Other things to note. If you're working for a company that does contract and outsource help desk, make sure it's the kind where you are on-site. There's a lot more opportunity when you're part of mid sized company. I would shy away from places like geek squad. Your reputation could get tied to the reputation of the company as a whole. It could be a mixed bag.

The last thing you want is to be in a 250+ person help desk. Limited opportunity, and the cultures usually value conformance. Upwards paths are limited to supervisor/manager duties for the help desk. Think small!

I cannot stress enough, be willing to skip around between employers to get what you want.

GREAT experience for me (1)

doublefrost (1042496) | more than 6 years ago | (#23256012)

I'm 2 years in this Help Desk job and the amount learned is quite invaluable to me. 2 reasons : there were other tasks involved like light server administration tasks, and secondly, I was proactive about learning new things.

Help desk launched my career... (1)

Zephyre (111710) | more than 6 years ago | (#23256014)

I started on the help desk for a financial software company. It took me a little less than a year to get poached by a hedge fund I dealt with every day. Now I'm sitting on a trading floor gaining loads of experience not related to computers at all. Basically, I've shifted gears and am on track for a trader oriented role.

Granted, I spent a lot of time doing quantitative work with clients to back up the software, but I basically answered phones all day (in jeans and a t-shirt, how I miss that).

For a niche skill set, with great people skills, you can definitely get yourself in the backdoor of some firms. You're greatest ally is the boutique firm with no huge IT infrastructure.

Re:Help desk launched my career... (0)

Anonymous Coward | more than 6 years ago | (#23256166)

Congratulations! Sounds like you're well on your track to making VP of Murders and Executions someday..

Size Matters (quit snickering) (1)

LaminatorX (410794) | more than 6 years ago | (#23256028)

There's a huge difference between manning the helldesk at a giant corporation vs a small firm. In the former case, you're likely an expendable resource little better than a sweatshop worker. In the latter, you have the opportunity to interact with other depertments and management in the course of your duties, and impress them. If all you company knows about you are you're handling times, you're going nowhere. If the sales reps bring you cookies and half the VP's come to you for favors, you have some opportunities to explore.

Worked out well for me (1)

Shux (5108) | more than 6 years ago | (#23256062)

I was trained in CS (at a very reputable university) and had some trouble finding a job right out of graduation because I didn't have much "real world" programming experience. However there was one company that I really wanted to work for. They were small, right down the road, and there stuff was all Linux based. They unfortunately were not looking for developers at the time. So I took an entry level support tech position and less then a year later the head of R&D found me and brought me over to his team. I've been there ever since and could not be happier. It was the EXACT position I was looking for when I got out of college, but I had to get my foot in the door first.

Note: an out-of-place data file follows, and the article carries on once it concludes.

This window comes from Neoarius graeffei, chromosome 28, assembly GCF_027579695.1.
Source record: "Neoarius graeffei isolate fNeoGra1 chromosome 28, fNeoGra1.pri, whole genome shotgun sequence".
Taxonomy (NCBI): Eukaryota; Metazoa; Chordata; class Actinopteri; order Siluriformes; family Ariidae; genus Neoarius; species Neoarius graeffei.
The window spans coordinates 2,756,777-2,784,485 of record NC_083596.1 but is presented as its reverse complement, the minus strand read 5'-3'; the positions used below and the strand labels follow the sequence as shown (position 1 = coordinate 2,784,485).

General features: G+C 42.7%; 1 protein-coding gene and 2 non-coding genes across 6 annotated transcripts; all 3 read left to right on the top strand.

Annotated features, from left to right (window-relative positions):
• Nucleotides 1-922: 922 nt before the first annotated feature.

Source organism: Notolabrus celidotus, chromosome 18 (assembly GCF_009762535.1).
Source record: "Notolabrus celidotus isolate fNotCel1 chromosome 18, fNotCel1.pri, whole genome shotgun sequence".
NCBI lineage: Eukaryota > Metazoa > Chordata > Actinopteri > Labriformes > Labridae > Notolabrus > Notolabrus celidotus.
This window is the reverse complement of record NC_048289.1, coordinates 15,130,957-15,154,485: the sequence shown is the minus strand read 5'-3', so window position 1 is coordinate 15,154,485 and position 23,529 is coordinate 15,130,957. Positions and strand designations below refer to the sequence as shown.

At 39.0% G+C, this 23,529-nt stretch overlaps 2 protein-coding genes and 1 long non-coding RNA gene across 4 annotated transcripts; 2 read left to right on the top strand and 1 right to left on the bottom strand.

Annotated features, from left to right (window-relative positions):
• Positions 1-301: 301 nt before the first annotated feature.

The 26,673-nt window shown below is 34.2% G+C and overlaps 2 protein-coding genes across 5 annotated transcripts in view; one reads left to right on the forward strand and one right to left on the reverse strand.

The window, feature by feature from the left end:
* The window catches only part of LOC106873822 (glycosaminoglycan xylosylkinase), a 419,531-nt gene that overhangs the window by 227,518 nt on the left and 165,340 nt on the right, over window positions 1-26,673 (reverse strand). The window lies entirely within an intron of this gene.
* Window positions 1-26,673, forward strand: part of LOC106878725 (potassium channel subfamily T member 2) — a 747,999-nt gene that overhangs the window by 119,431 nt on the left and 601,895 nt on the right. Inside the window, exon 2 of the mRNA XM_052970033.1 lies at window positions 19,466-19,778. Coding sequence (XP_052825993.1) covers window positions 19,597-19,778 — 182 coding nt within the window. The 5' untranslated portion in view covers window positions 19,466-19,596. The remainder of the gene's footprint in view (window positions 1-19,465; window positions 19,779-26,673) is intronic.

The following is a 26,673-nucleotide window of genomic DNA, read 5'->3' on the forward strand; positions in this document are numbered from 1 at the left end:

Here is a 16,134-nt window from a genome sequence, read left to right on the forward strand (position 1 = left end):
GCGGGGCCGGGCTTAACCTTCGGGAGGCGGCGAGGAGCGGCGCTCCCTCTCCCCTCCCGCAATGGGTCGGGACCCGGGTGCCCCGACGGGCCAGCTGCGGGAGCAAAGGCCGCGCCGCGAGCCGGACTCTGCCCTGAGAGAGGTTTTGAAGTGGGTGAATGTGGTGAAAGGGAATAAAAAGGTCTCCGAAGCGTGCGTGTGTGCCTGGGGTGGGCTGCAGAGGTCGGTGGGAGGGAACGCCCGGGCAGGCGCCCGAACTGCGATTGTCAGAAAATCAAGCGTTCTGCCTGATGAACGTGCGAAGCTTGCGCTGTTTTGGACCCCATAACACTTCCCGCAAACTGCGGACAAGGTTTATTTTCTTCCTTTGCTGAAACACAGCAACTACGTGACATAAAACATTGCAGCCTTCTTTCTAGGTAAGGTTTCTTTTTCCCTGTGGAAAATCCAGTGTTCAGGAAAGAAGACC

I recommend this plan of action under the following conditions:
  * The company is small(ish) and growing quickly
  * You are confident of your skills and think you really could provide more value for the company in another position once you have your foot in the door

That being said, I had better get back to work :)

AOL Desk Experience (2, Interesting)

AgentBurbank (1282070) | more than 6 years ago | (#23256140)

I did a stint on the Compuserve/AOL help desk in college (in the 90s heydey of dial-up). I technically worked in the cancellations department, and my job was to "Save" accounts by convincing people not to cancel. I saved countless accounts by helping people quickly and easily fix common dial-up issues or re-install TCP/IP in Windows 95/98/Me. I was of course eventually fired for going "off-script" since there was no script for actually fixing a computer... even though I was successfully convincing people not to cancel the account that they couldn't even log onto. When I started the job there was no script. Once they handed out scripts it got pretty absurd and rather pointless to even take the call. The scripts were worded so that you were basically saying "I'm not going to cancel your account" in a way that sounded like you said "I just canceled your account." As long as the customer said "okay" you were supposed to keep the account active, hang up, and call it a save. I never did that, and had much more success anyway. During a good week I would save 300 accounts, snagging a $1 per acct bonus plus hourly wages (15 - 20 hours at MAYBE min. wage if I remember correctly). This was WAY more saves than anyone else in the office who didn't know the first thing about actually fixing a customer's problem. My call times were a bit longer than other employees, but my save rate was FAR higher. I earned enough to buy a car before getting fired, which was all I was there for anyhow. AOL basically didn't care about fixing problems, they just wanted you to convince the customer to put the account on "hold" so that next time they opened IE and it automagically dialed in, the customer would be charged for an account they thought they had closed.

Don't want to leave. (1)

The Raven (30575) | more than 6 years ago | (#23256150)

I've done help desk (Internet technical support) for most of my career... because I enjoy it. My hope for my future career is not to leave phone support, but to get a job as server or hardline support. I actually enjoy helping noobs just as much as helping tech experts, but you get paid a lot more for helping people with real problems.